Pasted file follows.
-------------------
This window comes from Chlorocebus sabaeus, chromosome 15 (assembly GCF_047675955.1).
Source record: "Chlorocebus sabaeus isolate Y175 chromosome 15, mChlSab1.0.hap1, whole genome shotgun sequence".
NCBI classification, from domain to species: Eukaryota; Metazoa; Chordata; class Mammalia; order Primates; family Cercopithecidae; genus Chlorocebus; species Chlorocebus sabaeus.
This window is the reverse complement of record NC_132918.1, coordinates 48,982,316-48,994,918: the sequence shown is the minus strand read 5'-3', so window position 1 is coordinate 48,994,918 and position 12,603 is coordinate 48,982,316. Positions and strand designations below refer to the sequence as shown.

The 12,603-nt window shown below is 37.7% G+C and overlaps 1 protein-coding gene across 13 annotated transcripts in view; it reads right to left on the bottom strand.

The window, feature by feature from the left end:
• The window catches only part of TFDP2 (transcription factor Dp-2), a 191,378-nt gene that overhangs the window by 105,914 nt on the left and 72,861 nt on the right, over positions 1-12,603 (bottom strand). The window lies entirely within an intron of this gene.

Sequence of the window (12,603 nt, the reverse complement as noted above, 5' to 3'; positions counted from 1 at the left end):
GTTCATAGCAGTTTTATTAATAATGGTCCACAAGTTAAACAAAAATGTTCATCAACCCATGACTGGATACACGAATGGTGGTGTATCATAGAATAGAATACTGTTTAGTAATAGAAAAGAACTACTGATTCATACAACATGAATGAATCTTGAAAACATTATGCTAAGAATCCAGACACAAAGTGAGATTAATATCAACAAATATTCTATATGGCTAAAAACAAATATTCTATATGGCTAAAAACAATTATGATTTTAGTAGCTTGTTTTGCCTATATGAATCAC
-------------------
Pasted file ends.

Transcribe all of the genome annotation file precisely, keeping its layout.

This window comes from Chlorocebus sabaeus, chromosome 15 (assembly GCF_047675955.1).
Source record: "Chlorocebus sabaeus isolate Y175 chromosome 15, mChlSab1.0.hap1, whole genome shotgun sequence".
NCBI classification, from domain to species: Eukaryota; Metazoa; Chordata; class Mammalia; order Primates; family Cercopithecidae; genus Chlorocebus; species Chlorocebus sabaeus.
This window is the reverse complement of record NC_132918.1, coordinates 48,982,316-48,994,918: the sequence shown is the minus strand read 5'-3', so window position 1 is coordinate 48,994,918 and position 12,603 is coordinate 48,982,316. Positions and strand designations below refer to the sequence as shown.

The 12,603-nt window shown below is 37.7% G+C and overlaps 1 protein-coding gene across 13 annotated transcripts in view; it reads right to left on the bottom strand.

The window, feature by feature from the left end:
• The window catches only part of TFDP2 (transcription factor Dp-2), a 191,378-nt gene that overhangs the window by 105,914 nt on the left and 72,861 nt on the right, over positions 1-12,603 (bottom strand). The window lies entirely within an intron of this gene.

Sequence of the window (12,603 nt, the reverse complement as noted above, 5' to 3'; positions counted from 1 at the left end):
GTTCATAGCAGTTTTATTAATAATGGTCCACAAGTTAAACAAAAATGTTCATCAACCCATGACTGGATACACGAATGGTGGTGTATCATAGAATAGAATACTGTTTAGTAATAGAAAAGAACTACTGATTCATACAACATGAATGAATCTTGAAAACATTATGCTAAGAATCCAGACACAAAGTGAGATTAATATCAACAAATATTCTATATGGCTAAAAACAAATATTCTATATGGCTAAAAACAATTATGATTTTAGTAGCTTGTTTTGCCTATATGAATCAC